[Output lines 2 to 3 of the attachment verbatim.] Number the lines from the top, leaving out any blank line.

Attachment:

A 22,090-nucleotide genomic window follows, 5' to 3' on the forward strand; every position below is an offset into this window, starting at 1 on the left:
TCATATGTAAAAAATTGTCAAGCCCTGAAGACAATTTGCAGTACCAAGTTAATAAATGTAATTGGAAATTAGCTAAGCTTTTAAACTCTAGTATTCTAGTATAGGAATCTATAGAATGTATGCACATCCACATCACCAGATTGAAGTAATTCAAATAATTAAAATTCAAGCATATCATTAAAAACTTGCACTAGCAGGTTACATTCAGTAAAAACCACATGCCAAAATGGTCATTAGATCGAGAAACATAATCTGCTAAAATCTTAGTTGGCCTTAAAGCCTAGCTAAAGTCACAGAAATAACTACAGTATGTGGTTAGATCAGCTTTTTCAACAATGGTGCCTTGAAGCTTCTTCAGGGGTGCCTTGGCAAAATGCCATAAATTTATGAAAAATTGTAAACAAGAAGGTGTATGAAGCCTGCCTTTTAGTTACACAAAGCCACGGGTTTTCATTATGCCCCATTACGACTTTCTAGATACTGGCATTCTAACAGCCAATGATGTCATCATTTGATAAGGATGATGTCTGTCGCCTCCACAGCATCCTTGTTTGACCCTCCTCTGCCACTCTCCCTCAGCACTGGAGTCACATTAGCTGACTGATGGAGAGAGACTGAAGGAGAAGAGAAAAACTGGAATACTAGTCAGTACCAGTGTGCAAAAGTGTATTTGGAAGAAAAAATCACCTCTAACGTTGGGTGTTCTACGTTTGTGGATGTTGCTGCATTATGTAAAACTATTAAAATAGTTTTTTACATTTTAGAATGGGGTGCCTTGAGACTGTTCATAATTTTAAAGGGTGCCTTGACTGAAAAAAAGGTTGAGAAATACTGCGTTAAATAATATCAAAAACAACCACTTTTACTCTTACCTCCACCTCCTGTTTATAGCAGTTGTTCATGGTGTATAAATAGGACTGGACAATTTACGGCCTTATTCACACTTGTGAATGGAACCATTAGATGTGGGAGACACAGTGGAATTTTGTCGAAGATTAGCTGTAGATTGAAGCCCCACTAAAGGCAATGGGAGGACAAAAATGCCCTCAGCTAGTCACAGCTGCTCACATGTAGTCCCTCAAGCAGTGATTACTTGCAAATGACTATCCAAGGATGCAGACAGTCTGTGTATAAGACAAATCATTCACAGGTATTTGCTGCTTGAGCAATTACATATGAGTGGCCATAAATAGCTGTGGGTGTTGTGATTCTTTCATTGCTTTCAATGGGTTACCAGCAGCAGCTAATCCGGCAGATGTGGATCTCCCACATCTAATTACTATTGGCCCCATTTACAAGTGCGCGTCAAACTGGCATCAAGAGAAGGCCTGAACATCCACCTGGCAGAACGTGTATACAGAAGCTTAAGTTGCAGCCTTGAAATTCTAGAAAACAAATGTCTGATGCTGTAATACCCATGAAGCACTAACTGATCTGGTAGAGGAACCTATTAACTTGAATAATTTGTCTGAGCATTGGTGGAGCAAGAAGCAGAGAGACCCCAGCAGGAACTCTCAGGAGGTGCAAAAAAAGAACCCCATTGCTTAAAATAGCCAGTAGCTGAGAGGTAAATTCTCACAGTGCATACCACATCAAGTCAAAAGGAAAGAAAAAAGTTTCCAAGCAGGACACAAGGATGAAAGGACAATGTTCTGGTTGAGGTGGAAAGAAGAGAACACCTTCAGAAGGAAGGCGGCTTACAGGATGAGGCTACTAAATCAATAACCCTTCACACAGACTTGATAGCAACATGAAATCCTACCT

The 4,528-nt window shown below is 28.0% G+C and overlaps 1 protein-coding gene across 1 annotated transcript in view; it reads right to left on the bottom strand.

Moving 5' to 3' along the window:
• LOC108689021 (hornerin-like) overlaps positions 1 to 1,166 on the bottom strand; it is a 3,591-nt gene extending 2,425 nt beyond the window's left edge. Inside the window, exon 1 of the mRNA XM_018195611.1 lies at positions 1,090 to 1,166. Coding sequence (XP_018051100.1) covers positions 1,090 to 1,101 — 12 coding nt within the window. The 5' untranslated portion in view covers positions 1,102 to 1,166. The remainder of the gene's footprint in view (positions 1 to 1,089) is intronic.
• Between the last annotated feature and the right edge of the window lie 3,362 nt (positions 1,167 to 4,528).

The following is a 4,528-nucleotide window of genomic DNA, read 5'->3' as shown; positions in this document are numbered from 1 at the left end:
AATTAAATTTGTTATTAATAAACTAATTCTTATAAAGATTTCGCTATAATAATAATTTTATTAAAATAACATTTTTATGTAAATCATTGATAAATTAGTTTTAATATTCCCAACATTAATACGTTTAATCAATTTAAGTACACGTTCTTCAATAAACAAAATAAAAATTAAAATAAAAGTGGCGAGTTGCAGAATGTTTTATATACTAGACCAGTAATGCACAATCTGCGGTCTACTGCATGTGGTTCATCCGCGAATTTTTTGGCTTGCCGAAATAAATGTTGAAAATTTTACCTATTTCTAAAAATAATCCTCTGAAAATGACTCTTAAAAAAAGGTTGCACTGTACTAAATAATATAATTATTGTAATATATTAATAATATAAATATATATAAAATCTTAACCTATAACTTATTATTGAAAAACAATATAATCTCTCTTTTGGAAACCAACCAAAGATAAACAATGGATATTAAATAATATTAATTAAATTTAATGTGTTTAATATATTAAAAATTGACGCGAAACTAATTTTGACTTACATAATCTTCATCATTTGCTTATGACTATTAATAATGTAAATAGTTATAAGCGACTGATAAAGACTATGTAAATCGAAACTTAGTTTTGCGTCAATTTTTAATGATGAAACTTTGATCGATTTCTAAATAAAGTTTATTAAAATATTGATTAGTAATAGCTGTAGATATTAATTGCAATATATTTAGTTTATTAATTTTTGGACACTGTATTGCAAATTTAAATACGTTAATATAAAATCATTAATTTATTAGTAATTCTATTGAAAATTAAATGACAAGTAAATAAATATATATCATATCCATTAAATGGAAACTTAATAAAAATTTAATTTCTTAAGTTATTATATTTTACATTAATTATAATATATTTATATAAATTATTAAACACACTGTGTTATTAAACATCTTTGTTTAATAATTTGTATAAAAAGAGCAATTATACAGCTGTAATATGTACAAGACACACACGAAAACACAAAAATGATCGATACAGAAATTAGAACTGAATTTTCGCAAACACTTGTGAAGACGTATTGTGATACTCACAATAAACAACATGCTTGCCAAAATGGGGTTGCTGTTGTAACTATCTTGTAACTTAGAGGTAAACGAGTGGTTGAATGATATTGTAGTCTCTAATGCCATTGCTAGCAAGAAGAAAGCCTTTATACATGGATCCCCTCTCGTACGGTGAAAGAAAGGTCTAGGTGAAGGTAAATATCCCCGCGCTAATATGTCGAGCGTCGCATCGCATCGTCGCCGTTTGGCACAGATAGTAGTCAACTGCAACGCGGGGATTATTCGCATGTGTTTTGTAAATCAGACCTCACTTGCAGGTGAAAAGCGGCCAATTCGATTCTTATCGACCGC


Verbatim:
TCATATGTAAAAAATTGTCAAGCCCTGAAGACAATTTGCAGTACCAAGTTAATAAATGTAATTGGAAATTAGCTAAGCTTTTAAACTCTAGTATTCTAGTATAGGAATCTATAGAATGTATGCACATCCACATCACCAGATTGAAGTAATTCAAATAATTAAAATTCAAGCATATCATTAAAAACTTGCACTAGCAGGTTACATTCAGTAAAAACCACATGCCAAAATGGTCATTAGATCGAGAAACATAATCTGCTAAAATCTTAGTTGGCCTTAAAGCCTAGCTAAAGTCACAGAAATAACTACAGTATGTGGTTAGATCAGCTTTTTCAACAATGGTGCCTTGAAGCTTCTTCAGGGGTGCCTTGGCAAAATGCCATAAATTTATGAAAAATTGTAAACAAGAAGGTGTATGAAGCCTGCCTTTTAGTTACACAAAGCCACGGGTTTTCATTATGCCCCATTACGACTTTCTAGATACTGGCATTCTAACAGCCAATGATGTCATCATTTGATAAGGATGATGTCTGTCGCCTCCACAGCATCCTTGTTTGACCCTCCTCTGCCACTCTCCCTCAGCACTGGAGTCACATTAGCTGACTGATGGAGAGAGACTGAAGGAGAAGAGAAAAACTGGAATACTAGTCAGTACCAGTGTGCAAAAGTGTATTTGGAAGAAAAAATCACCTCTAACGTTGGGTGTTCTACGTTTGTGGATGTTGCTGCATTATGTAAAACTATTAAAATAGTTTTTTACATTTTAGAATGGGGTGCCTTGAGACTGTTCATAATTTTAAAGGGTGCCTTGACTGAAAAAAAGGTTGAGAAATACTGCGTTAAATAATATCAAAAACAACCACTTTTACTCTTACCTCCACCTCCTGTTTATAGCAGTTGTTCATGGTGTATAAATAGGACTGGACAATTTACGGCCTTATTCACACTTGTGAATGGAACCATTAGATGTGGGAGACACAGTGGAATTTTGTCGAAGATTAGCTGTAGATTGAAGCCCCACTAAAGGCAATGGGAGGACAAAAATGCCCTCAGCTAGTCACAGCTGCTCACATGTAGTCCCTCAAGCAGTGATTACTTGCAAATGACTATCCAAGGATGCAGACAGTCTGTGTATAAGACAAATCATTCACAGGTATTTGCTGCTTGAGCAATTACATATGAGTGGCCATAAATAGCTGTGGGTGTTGTGATTCTTTCATTGCTTTCAATGGGTTACCAGCAGCAGCTAATCCGGCAGATGTGGATCTCCCACATCTAATTACTATTGGCCCCATTTACAAGTGCGCGTCAAACTGGCATCAAGAGAAGGCCTGAACATCCACCTGGCAGAACGTGTATACAGAAGCTTAAGTTGCAGCCTTGAAATTCTAGAAAACAAATGTCTGATGCTGTAATACCCATGAAGCACTAACTGATCTGGTAGAGGAACCTATTAACTTGAATAATTTGTCTGAGCATTGGTGGAGCAAGAAGCAGAGAGACCCCAGCAGGAACTCTCAGGAGGTGCAAAAAAAGAACCCCATTGCTTAAAATAGCCAGTAGCTGAGAGGTAAATTCTCACAGTGCATACCACATCAAGTCAAAAGGAAAGAAAAAAGTTTCCAAGCAGGACACAAGGATGAAAGGACAATGTTCTGGTTGAGGTGGAAAGAAGAGAACACCTTCAGAAGGAAGGCGGCTTACAGGATGAGGCTACTAAATCAATAACCCTTCACACAGACTTGATAGCAACATGAAATCCTACCT

The 4,528-nt window shown below is 28.0% G+C and overlaps 1 protein-coding gene across 1 annotated transcript in view; it reads right to left on the bottom strand.